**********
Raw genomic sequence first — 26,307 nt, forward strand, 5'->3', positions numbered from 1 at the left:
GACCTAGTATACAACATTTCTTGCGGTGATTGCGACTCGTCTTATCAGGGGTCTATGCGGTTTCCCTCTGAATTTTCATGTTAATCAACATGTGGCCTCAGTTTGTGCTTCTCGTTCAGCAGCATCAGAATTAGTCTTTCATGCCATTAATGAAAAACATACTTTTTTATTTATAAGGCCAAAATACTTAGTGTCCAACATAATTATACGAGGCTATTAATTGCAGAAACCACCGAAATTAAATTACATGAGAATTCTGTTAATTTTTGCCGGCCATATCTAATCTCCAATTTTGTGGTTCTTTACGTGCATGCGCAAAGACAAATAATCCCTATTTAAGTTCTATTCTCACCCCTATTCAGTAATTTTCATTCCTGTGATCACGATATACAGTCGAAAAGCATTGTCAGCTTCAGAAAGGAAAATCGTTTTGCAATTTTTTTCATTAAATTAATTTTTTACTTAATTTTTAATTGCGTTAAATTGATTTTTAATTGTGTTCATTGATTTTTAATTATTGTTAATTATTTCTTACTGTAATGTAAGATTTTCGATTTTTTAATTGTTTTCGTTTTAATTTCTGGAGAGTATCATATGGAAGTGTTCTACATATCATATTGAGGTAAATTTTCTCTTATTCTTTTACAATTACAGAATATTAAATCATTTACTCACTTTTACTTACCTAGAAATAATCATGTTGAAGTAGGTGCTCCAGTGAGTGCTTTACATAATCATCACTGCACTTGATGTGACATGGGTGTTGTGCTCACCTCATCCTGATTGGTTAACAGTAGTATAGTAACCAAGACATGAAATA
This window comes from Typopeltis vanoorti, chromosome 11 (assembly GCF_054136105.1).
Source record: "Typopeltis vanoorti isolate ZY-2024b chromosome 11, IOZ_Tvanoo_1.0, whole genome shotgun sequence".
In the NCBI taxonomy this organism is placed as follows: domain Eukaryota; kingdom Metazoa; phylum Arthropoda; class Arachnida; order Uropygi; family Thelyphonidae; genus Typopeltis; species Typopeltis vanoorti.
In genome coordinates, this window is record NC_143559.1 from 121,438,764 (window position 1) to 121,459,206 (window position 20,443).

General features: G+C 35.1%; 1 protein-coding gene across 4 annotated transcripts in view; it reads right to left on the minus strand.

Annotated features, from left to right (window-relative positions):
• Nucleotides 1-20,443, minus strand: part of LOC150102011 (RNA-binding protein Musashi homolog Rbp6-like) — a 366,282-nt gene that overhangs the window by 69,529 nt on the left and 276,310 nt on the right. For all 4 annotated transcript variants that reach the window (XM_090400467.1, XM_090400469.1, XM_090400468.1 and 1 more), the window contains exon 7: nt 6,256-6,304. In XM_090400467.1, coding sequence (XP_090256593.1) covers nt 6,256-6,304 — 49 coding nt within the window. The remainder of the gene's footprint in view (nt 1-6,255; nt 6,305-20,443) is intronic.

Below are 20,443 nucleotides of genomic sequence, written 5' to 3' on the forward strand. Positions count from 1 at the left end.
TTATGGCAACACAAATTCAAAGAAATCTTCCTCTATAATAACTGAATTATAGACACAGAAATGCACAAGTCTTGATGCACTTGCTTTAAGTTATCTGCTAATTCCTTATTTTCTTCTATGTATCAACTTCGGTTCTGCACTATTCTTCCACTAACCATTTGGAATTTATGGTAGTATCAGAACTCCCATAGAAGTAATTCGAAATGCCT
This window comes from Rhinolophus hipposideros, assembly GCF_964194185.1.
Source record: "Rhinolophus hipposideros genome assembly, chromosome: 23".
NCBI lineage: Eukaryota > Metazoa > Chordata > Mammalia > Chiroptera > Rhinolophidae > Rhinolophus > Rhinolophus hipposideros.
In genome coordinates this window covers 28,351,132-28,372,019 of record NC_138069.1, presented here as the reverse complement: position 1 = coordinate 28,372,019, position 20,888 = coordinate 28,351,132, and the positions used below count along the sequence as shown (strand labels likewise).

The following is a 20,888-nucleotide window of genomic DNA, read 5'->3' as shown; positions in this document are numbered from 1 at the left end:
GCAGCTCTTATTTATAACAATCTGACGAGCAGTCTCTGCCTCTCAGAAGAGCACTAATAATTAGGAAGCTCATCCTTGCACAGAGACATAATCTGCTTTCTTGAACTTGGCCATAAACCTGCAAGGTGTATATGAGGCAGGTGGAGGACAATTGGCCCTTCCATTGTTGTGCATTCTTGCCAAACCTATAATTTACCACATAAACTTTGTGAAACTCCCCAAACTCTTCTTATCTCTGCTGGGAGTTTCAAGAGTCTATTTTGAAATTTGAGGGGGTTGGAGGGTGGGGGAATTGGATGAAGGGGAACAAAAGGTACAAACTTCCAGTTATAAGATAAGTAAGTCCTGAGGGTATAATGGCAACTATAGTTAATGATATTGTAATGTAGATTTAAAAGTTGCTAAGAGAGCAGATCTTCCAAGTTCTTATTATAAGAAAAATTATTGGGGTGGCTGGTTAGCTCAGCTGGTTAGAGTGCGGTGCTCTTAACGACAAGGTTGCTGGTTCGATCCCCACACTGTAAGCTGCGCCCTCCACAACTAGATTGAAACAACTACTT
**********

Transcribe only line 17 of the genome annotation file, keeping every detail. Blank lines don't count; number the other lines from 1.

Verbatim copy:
GCAGCTCTTATTTATAACAATCTGACGAGCAGTCTCTGCCTCTCAGAAGAGCACTAATAATTAGGAAGCTCATCCTTGCACAGAGACATAATCTGCTTTCTTGAACTTGGCCATAAACCTGCAAGGTGTATATGAGGCAGGTGGAGGACAATTGGCCCTTCCATTGTTGTGCATTCTTGCCAAACCTATAATTTACCACATAAACTTTGTGAAACTCCCCAAACTCTTCTTATCTCTGCTGGGAGTTTCAAGAGTCTATTTTGAAATTTGAGGGGGTTGGAGGGTGGGGGAATTGGATGAAGGGGAACAAAAGGTACAAACTTCCAGTTATAAGATAAGTAAGTCCTGAGGGTATAATGGCAACTATAGTTAATGATATTGTAATGTAGATTTAAAAGTTGCTAAGAGAGCAGATCTTCCAAGTTCTTATTATAAGAAAAATTATTGGGGTGGCTGGTTAGCTCAGCTGGTTAGAGTGCGGTGCTCTTAACGACAAGGTTGCTGGTTCGATCCCCACACTGTAAGCTGCGCCCTCCACAACTAGATTGAAACAACTACTT